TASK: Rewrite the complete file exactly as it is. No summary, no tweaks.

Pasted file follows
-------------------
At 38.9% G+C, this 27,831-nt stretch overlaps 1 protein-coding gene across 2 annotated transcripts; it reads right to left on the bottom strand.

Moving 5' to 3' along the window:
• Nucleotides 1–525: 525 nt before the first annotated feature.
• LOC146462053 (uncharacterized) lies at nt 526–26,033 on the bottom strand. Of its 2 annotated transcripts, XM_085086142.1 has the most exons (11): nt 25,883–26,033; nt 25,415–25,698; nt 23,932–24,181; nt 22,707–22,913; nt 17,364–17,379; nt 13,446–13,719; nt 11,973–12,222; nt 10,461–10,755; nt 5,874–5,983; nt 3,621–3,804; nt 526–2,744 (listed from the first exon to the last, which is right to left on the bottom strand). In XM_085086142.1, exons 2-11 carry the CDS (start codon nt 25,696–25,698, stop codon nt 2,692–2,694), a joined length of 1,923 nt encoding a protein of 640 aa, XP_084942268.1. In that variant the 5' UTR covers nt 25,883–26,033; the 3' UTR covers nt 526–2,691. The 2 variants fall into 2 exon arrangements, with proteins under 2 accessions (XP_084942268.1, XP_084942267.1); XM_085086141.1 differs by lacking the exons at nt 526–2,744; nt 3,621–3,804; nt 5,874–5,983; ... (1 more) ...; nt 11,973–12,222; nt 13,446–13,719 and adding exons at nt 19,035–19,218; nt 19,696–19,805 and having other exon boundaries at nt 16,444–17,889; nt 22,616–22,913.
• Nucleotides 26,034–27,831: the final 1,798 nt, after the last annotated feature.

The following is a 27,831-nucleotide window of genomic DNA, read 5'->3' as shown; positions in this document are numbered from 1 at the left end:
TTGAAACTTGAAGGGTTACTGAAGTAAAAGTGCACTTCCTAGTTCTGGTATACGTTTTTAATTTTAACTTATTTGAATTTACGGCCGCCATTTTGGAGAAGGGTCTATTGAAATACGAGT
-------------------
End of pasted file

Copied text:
At 38.9% G+C, this 27,831-nt stretch overlaps 1 protein-coding gene across 2 annotated transcripts; it reads right to left on the bottom strand.

Moving 5' to 3' along the window:
• Nucleotides 1–525: 525 nt before the first annotated feature.
• LOC146462053 (uncharacterized) lies at nt 526–26,033 on the bottom strand. Of its 2 annotated transcripts, XM_085086142.1 has the most exons (11): nt 25,883–26,033; nt 25,415–25,698; nt 23,932–24,181; nt 22,707–22,913; nt 17,364–17,379; nt 13,446–13,719; nt 11,973–12,222; nt 10,461–10,755; nt 5,874–5,983; nt 3,621–3,804; nt 526–2,744 (listed from the first exon to the last, which is right to left on the bottom strand). In XM_085086142.1, exons 2-11 carry the CDS (start codon nt 25,696–25,698, stop codon nt 2,692–2,694), a joined length of 1,923 nt encoding a protein of 640 aa, XP_084942268.1. In that variant the 5' UTR covers nt 25,883–26,033; the 3' UTR covers nt 526–2,691. The 2 variants fall into 2 exon arrangements, with proteins under 2 accessions (XP_084942268.1, XP_084942267.1); XM_085086141.1 differs by lacking the exons at nt 526–2,744; nt 3,621–3,804; nt 5,874–5,983; ... (1 more) ...; nt 11,973–12,222; nt 13,446–13,719 and adding exons at nt 19,035–19,218; nt 19,696–19,805 and having other exon boundaries at nt 16,444–17,889; nt 22,616–22,913.
• Nucleotides 26,034–27,831: the final 1,798 nt, after the last annotated feature.

The following is a 27,831-nucleotide window of genomic DNA, read 5'->3' as shown; positions in this document are numbered from 1 at the left end:
TTGAAACTTGAAGGGTTACTGAAGTAAAAGTGCACTTCCTAGTTCTGGTATACGTTTTTAATTTTAACTTATTTGAATTTACGGCCGCCATTTTGGAGAAGGGTCTATTGAAATACGAGT